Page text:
What a lovely well researched book. It is a biography that reflects on her influences, piers who often became her lovers, contemporary music, poetry, construction and content. Joni leaves no stone unturned in her autobiographical songs exposing her innermost feelings and experiences, hence the title `Will you take me as I am'.
You learn a great deal about Joni and the detail behind the words of her songs, often from interviews with the author. Michelle Mercer takes you on a fascinating journey through her work that will probably open up a new understanding about yourself.
You may think that you understand the words of the songs but shortly after starting the book you will begin to realise that there is so much more. You will also start to realise that there is a lot of yourself in the songs and that if you start to realise this that Joni will be pleased, as that is one of her main aims.
Joni has always wanted to be recognised as an artist and has a fantastic collection of paintings to her name. As a muscian she never learnt to read music, study it's theory or read many books (up until she met Leonard Cohen) and yet she produced such great songs of depth and complexity. Joni was handicapped by polio and wouldn't have been able to learn to play a guitar in the traditional way. Nevertheless she overcame all these obstacles and found her own unique way to play the guitar and construct poetry to song that didn't fit in with convention. She brought her poetry/stories alive through music in a magical way.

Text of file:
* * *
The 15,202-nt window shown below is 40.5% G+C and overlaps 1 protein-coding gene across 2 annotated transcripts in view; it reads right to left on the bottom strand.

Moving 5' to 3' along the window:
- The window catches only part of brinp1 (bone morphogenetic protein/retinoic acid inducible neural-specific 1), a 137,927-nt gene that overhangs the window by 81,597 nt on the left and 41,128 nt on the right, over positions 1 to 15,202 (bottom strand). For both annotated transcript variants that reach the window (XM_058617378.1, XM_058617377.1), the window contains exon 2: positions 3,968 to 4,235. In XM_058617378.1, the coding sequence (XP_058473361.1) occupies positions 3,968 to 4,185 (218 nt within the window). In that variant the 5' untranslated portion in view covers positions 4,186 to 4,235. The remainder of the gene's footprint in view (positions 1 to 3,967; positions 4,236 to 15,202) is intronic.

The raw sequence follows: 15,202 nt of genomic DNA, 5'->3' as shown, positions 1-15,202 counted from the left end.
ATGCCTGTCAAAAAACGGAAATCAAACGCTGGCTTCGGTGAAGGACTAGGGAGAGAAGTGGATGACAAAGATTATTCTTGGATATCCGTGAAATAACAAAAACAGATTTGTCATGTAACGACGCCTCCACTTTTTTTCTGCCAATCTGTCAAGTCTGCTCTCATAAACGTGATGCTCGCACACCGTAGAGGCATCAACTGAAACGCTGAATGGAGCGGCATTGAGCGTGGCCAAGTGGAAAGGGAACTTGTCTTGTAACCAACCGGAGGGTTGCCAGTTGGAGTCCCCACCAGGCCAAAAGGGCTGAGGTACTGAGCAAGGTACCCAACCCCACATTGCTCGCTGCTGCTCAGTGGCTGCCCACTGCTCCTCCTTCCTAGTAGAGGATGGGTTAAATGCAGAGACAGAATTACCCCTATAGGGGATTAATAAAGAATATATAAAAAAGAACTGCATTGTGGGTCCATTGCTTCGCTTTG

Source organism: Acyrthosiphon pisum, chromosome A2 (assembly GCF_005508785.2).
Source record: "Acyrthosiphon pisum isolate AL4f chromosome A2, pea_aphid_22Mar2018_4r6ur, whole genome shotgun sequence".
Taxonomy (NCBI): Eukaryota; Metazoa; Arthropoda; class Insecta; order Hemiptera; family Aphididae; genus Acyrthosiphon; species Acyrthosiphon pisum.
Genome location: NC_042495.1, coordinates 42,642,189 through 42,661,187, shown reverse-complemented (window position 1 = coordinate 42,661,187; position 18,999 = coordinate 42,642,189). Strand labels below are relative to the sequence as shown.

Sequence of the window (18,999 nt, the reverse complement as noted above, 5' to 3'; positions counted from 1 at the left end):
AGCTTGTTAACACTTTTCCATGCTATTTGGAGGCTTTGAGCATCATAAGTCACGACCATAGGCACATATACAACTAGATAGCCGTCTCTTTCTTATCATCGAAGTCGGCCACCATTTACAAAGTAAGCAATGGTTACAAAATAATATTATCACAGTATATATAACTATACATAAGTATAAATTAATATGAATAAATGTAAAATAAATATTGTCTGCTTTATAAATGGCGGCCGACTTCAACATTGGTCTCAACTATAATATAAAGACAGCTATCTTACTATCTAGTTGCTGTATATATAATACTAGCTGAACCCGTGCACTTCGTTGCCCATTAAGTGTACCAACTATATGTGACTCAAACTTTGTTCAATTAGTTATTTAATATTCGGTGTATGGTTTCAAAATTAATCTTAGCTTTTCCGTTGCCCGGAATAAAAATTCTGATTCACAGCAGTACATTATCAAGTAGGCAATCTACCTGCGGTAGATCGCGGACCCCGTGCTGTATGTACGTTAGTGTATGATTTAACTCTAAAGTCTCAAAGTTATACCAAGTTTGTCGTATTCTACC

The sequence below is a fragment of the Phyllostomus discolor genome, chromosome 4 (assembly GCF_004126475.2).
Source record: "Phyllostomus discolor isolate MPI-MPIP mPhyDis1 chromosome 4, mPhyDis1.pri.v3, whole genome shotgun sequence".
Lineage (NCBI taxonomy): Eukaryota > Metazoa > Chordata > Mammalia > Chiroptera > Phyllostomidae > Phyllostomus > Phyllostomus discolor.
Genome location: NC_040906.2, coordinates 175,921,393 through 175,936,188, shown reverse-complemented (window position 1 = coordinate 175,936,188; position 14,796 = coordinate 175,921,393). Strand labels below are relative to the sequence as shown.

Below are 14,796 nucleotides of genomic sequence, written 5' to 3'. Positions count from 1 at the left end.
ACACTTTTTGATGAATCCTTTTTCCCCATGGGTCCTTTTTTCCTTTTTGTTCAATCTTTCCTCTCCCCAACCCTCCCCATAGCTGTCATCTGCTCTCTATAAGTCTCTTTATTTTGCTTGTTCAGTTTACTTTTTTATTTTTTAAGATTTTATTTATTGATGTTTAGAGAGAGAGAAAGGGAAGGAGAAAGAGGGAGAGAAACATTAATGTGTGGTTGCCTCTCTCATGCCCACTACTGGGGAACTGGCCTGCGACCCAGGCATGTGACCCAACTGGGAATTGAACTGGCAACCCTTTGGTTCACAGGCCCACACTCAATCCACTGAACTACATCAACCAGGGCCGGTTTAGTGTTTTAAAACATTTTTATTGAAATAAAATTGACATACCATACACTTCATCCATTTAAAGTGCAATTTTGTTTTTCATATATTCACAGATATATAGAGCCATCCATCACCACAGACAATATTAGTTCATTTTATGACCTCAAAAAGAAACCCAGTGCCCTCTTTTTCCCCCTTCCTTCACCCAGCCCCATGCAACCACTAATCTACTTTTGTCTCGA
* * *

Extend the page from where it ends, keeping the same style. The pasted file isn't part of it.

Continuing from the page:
The result was something very special and the author beautifully captures it. Whilst the Blue LP features strongly in the book the author cleverly extends the study to a few years either side so that it encapsulates what she calls Joni Mitchell's Blue Period.